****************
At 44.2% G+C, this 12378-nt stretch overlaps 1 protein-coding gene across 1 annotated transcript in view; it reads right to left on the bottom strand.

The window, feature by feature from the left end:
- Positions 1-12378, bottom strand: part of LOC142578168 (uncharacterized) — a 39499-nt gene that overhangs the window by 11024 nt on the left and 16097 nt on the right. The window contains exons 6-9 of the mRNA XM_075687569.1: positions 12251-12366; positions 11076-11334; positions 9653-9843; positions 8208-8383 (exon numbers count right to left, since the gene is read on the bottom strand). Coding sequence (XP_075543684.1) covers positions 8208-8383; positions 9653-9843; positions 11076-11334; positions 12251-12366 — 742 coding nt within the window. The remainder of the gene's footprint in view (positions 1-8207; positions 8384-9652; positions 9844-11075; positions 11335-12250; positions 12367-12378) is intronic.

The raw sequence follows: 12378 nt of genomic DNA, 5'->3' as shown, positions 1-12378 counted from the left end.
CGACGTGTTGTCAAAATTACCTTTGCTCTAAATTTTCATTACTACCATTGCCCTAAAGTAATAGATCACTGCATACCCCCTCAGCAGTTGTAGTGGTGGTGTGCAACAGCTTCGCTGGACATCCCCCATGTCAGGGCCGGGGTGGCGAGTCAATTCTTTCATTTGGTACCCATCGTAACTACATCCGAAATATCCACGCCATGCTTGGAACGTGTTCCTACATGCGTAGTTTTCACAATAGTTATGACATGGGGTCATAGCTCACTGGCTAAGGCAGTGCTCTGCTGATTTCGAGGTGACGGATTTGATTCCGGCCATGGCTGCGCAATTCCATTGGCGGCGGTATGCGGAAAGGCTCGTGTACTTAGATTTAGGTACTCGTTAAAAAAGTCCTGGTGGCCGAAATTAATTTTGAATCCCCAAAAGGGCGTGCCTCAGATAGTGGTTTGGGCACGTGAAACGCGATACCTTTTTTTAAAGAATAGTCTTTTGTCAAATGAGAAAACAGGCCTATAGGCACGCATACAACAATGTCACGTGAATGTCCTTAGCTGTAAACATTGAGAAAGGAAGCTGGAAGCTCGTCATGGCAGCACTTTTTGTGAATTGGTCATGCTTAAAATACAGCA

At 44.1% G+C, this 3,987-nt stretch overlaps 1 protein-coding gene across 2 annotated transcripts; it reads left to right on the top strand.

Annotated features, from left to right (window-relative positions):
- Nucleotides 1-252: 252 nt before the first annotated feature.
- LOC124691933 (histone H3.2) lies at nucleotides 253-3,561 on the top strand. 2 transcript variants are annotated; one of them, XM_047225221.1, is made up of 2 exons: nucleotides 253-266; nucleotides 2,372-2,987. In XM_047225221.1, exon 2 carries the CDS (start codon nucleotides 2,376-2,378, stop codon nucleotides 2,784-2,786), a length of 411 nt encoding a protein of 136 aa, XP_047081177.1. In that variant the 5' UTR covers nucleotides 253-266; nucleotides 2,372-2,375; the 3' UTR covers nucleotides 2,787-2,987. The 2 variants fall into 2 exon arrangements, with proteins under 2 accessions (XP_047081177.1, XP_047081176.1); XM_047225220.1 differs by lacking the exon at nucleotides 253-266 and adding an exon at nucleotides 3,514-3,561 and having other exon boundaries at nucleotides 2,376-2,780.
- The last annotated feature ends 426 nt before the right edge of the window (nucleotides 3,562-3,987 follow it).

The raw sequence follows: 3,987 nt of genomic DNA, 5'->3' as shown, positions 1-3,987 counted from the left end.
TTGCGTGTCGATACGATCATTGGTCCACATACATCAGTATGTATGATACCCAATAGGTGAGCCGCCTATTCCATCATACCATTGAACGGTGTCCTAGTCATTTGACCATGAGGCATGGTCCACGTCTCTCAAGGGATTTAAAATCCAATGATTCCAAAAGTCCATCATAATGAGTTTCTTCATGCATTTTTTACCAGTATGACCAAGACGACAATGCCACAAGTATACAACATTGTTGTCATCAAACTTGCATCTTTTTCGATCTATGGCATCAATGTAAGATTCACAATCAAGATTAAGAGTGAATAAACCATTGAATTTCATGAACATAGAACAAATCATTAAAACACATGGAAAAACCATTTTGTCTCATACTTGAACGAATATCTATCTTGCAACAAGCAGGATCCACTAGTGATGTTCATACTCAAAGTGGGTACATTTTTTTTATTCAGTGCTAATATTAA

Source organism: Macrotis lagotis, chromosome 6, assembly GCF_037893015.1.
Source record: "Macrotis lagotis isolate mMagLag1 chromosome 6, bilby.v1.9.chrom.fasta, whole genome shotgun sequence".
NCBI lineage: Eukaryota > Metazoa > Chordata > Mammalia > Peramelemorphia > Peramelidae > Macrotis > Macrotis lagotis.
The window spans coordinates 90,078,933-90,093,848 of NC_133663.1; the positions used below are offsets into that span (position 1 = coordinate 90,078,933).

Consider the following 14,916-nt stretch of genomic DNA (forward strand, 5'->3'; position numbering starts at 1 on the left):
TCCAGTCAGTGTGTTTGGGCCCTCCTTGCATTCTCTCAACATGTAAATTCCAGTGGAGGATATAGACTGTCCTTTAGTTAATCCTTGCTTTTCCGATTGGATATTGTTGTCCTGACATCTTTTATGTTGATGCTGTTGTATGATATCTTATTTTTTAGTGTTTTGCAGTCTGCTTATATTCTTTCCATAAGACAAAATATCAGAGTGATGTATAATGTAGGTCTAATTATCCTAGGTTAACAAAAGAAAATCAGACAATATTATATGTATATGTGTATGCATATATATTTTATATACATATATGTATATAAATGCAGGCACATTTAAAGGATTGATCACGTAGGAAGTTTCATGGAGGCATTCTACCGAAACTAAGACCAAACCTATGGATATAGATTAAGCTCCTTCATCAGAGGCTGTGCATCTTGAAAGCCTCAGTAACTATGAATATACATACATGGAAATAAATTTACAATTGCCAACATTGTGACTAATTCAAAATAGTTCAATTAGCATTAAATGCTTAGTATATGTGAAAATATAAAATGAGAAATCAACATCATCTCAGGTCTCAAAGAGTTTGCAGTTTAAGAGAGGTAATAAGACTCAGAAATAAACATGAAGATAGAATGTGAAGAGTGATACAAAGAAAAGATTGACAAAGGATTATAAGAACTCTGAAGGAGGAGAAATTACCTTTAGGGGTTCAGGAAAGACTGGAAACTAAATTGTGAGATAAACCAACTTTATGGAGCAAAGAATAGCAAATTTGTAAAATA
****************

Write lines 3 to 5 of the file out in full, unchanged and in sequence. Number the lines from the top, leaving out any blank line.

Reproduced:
- Positions 1-12378, bottom strand: part of LOC142578168 (uncharacterized) — a 39499-nt gene that overhangs the window by 11024 nt on the left and 16097 nt on the right. The window contains exons 6-9 of the mRNA XM_075687569.1: positions 12251-12366; positions 11076-11334; positions 9653-9843; positions 8208-8383 (exon numbers count right to left, since the gene is read on the bottom strand). Coding sequence (XP_075543684.1) covers positions 8208-8383; positions 9653-9843; positions 11076-11334; positions 12251-12366 — 742 coding nt within the window. The remainder of the gene's footprint in view (positions 1-8207; positions 8384-9652; positions 9844-11075; positions 11335-12250; positions 12367-12378) is intronic.

The raw sequence follows: 12378 nt of genomic DNA, 5'->3' as shown, positions 1-12378 counted from the left end.
CGACGTGTTGTCAAAATTACCTTTGCTCTAAATTTTCATTACTACCATTGCCCTAAAGTAATAGATCACTGCATACCCCCTCAGCAGTTGTAGTGGTGGTGTGCAACAGCTTCGCTGGACATCCCCCATGTCAGGGCCGGGGTGGCGAGTCAATTCTTTCATTTGGTACCCATCGTAACTACATCCGAAATATCCACGCCATGCTTGGAACGTGTTCCTACATGCGTAGTTTTCACAATAGTTATGACATGGGGTCATAGCTCACTGGCTAAGGCAGTGCTCTGCTGATTTCGAGGTGACGGATTTGATTCCGGCCATGGCTGCGCAATTCCATTGGCGGCGGTATGCGGAAAGGCTCGTGTACTTAGATTTAGGTACTCGTTAAAAAAGTCCTGGTGGCCGAAATTAATTTTGAATCCCCAAAAGGGCGTGCCTCAGATAGTGGTTTGGGCACGTGAAACGCGATACCTTTTTTTAAAGAATAGTCTTTTGTCAAATGAGAAAACAGGCCTATAGGCACGCATACAACAATGTCACGTGAATGTCCTTAGCTGTAAACATTGAGAAAGGAAGCTGGAAGCTCGTCATGGCAGCACTTTTTGTGAATTGGTCATGCTTAAAATACAGCA